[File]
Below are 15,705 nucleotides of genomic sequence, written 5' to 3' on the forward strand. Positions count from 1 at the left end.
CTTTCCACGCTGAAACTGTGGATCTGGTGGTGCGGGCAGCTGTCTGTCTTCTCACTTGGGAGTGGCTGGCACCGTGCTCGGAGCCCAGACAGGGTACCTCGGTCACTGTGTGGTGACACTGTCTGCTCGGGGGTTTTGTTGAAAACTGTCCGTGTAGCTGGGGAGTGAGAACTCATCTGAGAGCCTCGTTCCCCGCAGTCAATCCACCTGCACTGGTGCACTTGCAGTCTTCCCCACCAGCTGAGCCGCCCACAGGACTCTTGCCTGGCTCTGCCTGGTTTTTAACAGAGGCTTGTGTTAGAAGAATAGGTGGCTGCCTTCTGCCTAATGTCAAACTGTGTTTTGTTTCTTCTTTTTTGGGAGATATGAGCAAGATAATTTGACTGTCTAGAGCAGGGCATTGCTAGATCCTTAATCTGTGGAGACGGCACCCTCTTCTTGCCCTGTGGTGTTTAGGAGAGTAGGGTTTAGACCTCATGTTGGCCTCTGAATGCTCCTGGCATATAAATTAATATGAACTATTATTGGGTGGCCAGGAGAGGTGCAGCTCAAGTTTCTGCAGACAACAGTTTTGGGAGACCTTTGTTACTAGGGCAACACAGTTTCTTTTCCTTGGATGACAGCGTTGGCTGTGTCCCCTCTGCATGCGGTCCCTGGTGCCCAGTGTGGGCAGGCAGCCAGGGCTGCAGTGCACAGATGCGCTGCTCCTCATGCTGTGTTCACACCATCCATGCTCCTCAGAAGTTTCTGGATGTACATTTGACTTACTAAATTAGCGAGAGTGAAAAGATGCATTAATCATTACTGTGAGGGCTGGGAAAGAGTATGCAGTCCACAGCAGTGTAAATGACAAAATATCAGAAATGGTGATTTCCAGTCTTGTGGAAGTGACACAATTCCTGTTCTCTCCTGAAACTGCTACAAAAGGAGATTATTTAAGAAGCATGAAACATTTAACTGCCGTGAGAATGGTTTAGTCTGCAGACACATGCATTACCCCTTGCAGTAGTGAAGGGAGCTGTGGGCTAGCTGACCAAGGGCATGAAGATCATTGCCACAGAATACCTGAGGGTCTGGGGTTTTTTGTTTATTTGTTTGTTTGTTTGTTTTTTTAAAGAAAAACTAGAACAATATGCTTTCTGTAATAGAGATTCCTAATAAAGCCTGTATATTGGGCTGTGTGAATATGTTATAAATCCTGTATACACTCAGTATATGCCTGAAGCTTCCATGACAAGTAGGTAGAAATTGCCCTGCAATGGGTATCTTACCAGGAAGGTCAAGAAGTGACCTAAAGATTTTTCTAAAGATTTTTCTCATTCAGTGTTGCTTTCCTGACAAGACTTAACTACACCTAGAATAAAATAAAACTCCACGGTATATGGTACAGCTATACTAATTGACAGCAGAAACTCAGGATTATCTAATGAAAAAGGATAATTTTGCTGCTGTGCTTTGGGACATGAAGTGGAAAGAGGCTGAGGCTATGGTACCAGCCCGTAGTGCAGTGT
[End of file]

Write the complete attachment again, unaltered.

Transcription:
Below are 15,705 nucleotides of genomic sequence, written 5' to 3' on the forward strand. Positions count from 1 at the left end.
CTTTCCACGCTGAAACTGTGGATCTGGTGGTGCGGGCAGCTGTCTGTCTTCTCACTTGGGAGTGGCTGGCACCGTGCTCGGAGCCCAGACAGGGTACCTCGGTCACTGTGTGGTGACACTGTCTGCTCGGGGGTTTTGTTGAAAACTGTCCGTGTAGCTGGGGAGTGAGAACTCATCTGAGAGCCTCGTTCCCCGCAGTCAATCCACCTGCACTGGTGCACTTGCAGTCTTCCCCACCAGCTGAGCCGCCCACAGGACTCTTGCCTGGCTCTGCCTGGTTTTTAACAGAGGCTTGTGTTAGAAGAATAGGTGGCTGCCTTCTGCCTAATGTCAAACTGTGTTTTGTTTCTTCTTTTTTGGGAGATATGAGCAAGATAATTTGACTGTCTAGAGCAGGGCATTGCTAGATCCTTAATCTGTGGAGACGGCACCCTCTTCTTGCCCTGTGGTGTTTAGGAGAGTAGGGTTTAGACCTCATGTTGGCCTCTGAATGCTCCTGGCATATAAATTAATATGAACTATTATTGGGTGGCCAGGAGAGGTGCAGCTCAAGTTTCTGCAGACAACAGTTTTGGGAGACCTTTGTTACTAGGGCAACACAGTTTCTTTTCCTTGGATGACAGCGTTGGCTGTGTCCCCTCTGCATGCGGTCCCTGGTGCCCAGTGTGGGCAGGCAGCCAGGGCTGCAGTGCACAGATGCGCTGCTCCTCATGCTGTGTTCACACCATCCATGCTCCTCAGAAGTTTCTGGATGTACATTTGACTTACTAAATTAGCGAGAGTGAAAAGATGCATTAATCATTACTGTGAGGGCTGGGAAAGAGTATGCAGTCCACAGCAGTGTAAATGACAAAATATCAGAAATGGTGATTTCCAGTCTTGTGGAAGTGACACAATTCCTGTTCTCTCCTGAAACTGCTACAAAAGGAGATTATTTAAGAAGCATGAAACATTTAACTGCCGTGAGAATGGTTTAGTCTGCAGACACATGCATTACCCCTTGCAGTAGTGAAGGGAGCTGTGGGCTAGCTGACCAAGGGCATGAAGATCATTGCCACAGAATACCTGAGGGTCTGGGGTTTTTTGTTTATTTGTTTGTTTGTTTGTTTTTTTAAAGAAAAACTAGAACAATATGCTTTCTGTAATAGAGATTCCTAATAAAGCCTGTATATTGGGCTGTGTGAATATGTTATAAATCCTGTATACACTCAGTATATGCCTGAAGCTTCCATGACAAGTAGGTAGAAATTGCCCTGCAATGGGTATCTTACCAGGAAGGTCAAGAAGTGACCTAAAGATTTTTCTAAAGATTTTTCTCATTCAGTGTTGCTTTCCTGACAAGACTTAACTACACCTAGAATAAAATAAAACTCCACGGTATATGGTACAGCTATACTAATTGACAGCAGAAACTCAGGATTATCTAATGAAAAAGGATAATTTTGCTGCTGTGCTTTGGGACATGAAGTGGAAAGAGGCTGAGGCTATGGTACCAGCCCGTAGTGCAGTGT